“The first person to say anything was our trumpet player, John,” says Ellis Ludwig-Leone, the band’s lead songwriter. “He goes, ‘Does this look right to you?’”
The Brooklyn-based chamber-pop ensemble was at the tail end of a West Coast swing that brought it to Bunk Bar the night before. That evening after the show, as the eight musicians slept, someone used a blowtorch to remove the trailer holding nearly all of their gear. The band lost just about everything: guitars, a drum set, pedals, a baritone saxophone. Ludwig-Leone estimates the robbery set the group, which returns to Portland this week, back about $20,000.
“It was pretty remarkable how thoroughly it destroyed us,” he says.
Holland Andrews can certainly relate. In January, the singer, who performs under the name Like a Villain, had several instruments burglarized from her home in Southeast Portland. Along with a tenor sax, a bass clarinet and three of her boyfriend’s guitars, the thieves took a laptop containing recordings meant for her upcoming album. Oh, and a taxidermied bat, too. “It’s like having a good friend move away or die,” she says.
Many other Portland artists know the feeling. While music equipment accounted for less than 1 percent of total reported thefts in the city last year, according to the Portland Police Bureau, in anecdotal terms, Portland has earned a reputation as a place where musicians must keep an especially watchful eye on their gear. “A lot of bands I’ve met have had problems in Portland,” Ludwig-Leone says, “which is really too bad, because it’s such a great music city otherwise.”
“It’s a problem everywhere, but it does seem to be acutely terrible here,” says Dewey Mahood, a manager at Trade Up Music on Northeast Alberta Street. He says hardly a day passes when someone doesn’t come in looking for a recently stolen instrument: Moments before Mahood and I spoke on the phone, Paul Brainard, a Portland musician who’s played on sessions with She & Him and Eels, came by the store searching for a lap steel taken from his car the previous night. Mahood feels these aren’t just crimes of opportunity. “I think it’s pretty well-planned and done methodically,” he says.
Brent Bates, a former officer with the Police Bureau’s Special Property Investigations unit, doubts criminals are specifically targeting instruments. Most thefts are the result of “car prowls,” he says, in which thieves nab anything they can see through a window.
He agrees it’s a problem, though. In 2005, Bates helped develop the Regional Automated Property Information Database, which requires secondhand stores, including Trade Up, in Multnomah and surrounding counties to enter a description of any expensive item into the database to check it against police reports before it’s cleared for resale. When it comes to music-related thefts, though, RAPID has been an inefficient tool for recovery: Of the 239 cases of reported instrument theft in Portland in 2013, only 18 resulted in recovered property.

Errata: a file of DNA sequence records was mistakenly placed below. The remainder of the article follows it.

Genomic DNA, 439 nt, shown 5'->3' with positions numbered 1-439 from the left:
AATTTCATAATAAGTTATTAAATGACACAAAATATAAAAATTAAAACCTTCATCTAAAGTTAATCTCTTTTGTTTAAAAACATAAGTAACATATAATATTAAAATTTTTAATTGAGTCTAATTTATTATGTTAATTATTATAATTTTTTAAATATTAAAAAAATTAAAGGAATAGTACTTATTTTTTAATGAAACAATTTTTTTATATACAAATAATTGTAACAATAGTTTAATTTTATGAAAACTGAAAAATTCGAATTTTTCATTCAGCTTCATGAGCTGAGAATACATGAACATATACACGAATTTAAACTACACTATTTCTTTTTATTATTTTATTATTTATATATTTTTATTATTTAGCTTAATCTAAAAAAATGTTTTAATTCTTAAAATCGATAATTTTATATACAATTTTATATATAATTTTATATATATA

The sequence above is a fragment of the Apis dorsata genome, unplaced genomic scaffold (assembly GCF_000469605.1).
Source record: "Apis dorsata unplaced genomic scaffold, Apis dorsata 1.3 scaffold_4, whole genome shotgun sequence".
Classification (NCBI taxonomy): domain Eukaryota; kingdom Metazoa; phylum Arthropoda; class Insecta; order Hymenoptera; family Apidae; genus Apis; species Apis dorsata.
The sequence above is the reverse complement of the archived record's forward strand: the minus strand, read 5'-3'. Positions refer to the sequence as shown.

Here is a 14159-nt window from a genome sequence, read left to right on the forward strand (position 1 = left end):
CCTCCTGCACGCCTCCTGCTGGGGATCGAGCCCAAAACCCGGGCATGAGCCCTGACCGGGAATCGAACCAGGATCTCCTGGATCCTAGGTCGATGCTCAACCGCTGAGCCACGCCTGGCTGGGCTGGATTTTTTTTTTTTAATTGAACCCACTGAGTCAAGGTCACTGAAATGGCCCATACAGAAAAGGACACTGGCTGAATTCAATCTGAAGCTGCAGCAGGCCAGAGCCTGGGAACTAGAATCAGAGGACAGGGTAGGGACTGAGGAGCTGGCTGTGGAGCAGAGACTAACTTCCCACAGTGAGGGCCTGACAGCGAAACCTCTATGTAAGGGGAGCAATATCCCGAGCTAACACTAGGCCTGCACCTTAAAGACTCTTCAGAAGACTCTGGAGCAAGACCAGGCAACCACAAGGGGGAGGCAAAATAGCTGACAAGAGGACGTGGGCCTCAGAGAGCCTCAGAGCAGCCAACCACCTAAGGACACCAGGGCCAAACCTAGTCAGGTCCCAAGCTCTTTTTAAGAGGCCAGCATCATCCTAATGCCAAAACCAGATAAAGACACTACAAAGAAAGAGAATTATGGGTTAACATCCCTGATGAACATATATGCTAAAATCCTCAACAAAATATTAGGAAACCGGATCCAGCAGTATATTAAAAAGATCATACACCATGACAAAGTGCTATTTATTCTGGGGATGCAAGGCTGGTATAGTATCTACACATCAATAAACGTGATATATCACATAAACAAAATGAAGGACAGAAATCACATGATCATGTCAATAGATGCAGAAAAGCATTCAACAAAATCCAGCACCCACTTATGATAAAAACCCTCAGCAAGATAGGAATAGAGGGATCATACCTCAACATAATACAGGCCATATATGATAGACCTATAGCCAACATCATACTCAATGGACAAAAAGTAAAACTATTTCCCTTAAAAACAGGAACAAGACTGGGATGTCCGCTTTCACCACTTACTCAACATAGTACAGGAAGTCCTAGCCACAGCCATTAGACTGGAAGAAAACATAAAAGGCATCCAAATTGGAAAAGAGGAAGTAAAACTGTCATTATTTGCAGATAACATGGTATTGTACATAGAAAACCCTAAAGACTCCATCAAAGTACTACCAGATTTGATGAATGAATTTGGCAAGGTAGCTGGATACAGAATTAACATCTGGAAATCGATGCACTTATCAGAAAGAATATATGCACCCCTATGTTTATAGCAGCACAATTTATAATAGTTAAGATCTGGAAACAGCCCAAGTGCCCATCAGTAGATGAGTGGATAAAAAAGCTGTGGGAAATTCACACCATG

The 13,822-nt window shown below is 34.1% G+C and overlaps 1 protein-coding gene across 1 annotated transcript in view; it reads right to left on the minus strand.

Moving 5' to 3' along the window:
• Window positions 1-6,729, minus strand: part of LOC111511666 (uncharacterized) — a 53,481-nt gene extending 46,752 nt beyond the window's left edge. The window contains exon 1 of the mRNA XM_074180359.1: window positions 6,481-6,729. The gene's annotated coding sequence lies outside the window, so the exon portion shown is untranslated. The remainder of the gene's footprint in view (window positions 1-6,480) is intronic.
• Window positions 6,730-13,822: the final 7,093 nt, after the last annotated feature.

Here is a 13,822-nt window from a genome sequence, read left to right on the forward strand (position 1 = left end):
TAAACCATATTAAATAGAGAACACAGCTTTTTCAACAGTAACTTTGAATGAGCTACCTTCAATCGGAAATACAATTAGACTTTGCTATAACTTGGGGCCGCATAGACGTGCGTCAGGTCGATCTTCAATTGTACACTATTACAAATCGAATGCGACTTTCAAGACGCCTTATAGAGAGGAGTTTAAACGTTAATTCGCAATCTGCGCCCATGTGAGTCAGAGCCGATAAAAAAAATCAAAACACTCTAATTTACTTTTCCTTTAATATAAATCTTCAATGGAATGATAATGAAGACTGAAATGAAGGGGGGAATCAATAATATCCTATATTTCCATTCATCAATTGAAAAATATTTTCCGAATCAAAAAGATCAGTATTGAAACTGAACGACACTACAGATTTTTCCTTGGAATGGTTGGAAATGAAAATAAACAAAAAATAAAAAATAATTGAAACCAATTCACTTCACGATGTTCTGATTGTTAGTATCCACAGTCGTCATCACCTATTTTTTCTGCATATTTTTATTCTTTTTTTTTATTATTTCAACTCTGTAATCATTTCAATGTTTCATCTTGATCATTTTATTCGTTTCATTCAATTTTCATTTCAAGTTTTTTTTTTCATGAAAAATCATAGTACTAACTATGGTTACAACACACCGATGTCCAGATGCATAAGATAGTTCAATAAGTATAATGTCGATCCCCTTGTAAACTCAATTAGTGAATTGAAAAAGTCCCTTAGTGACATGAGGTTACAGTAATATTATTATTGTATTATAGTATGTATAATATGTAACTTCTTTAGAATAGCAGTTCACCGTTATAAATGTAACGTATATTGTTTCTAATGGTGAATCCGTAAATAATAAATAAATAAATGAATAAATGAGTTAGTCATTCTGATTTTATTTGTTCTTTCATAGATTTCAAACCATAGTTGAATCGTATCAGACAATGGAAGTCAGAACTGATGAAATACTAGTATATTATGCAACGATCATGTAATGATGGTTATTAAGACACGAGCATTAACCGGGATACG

That’s partly because thieves like to use difficult-to-track markets such as Craigslist, but also because people fail to keep proper documentation of their valuables. A new component of the RAPID system, called Homewatch, allows users to store property information online, including photos and, most crucially, serial numbers, so that in the event of a theft, the information can be sent to an investigator. “The whole idea is to get better-informed victims,” Bates says.
For San Fermin and Holland Andrews, though, their only recourse so far has been to hold benefit concerts and fundraisers to help recoup at least part of their losses. Andrews says she has “virtually no idea” how to recreate the songs on her stolen laptop, because they were largely improvised. Police did eventually find San Fermin’s trailer, after the band had returned to New York. Nothing was inside except a case of warm Pabst Blue Ribbon.
“It was like adding insult to injury,” Ludwig-Leone says. “They left our shitty beer and took everything else.”
SEE IT: San Fermin plays Doug Fir Lounge, 830 E Burnside St., with Son Lux and the Beauty, on Saturday, March 1. 9 pm. $10 advance, $12 day of show. 21+. A benefit for Holland Andrews, featuring Au, members of Typhoon and special guests, is at Bunk Bar, 1028 SE Water Ave., on Sunday, March 2. 8 pm. $5-$20 sliding scale. 21+.
Top Five Notable Portland Instrument Thefts
OWNER: The Decemberists
WHEN: March 2005
WHAT: A trailer full of equipment, which was found abandoned on the side of a logging road in Boring. Stolen items included a vintage Martin guitar given to Colin Meloy by his sister and an Italian reed-style accordion belonging to Jenny Conlee.
OWNER: Thara Memory
WHEN: July 2011
WHAT: A custom-made trumpet, taken when the Grammy-winning jazz musician was moving out of a downtown condo. It was recovered along Highway 30 in Northwest Portland.
OWNER: Jennifer Batten
WHEN: January 2013
WHAT: A Washburn JB 100 electric guitar, autographed by Jimmy Page. It was found on East Burnside Street outside Casa Del Matador, near where it was taken from the Sandy-based session guitarist’s vehicle.
OWNER: Nick Jaina (pictured)
WHEN: October 2013
WHAT: A Blueridge acoustic guitar, half-stained purple with an “I Heart New Orleans” sticker, grabbed from the songwriter’s car.
OWNER: Allen Poole
WHEN: January 2014
WHAT: A 19th-century heirloom Martin guitar, a violin from the early 1900s and a rare LaPolla cello. Poole, an amateur musician, recovered the cello from a flea market and found it had some curious adjustments that could only be made by a highly skilled musician.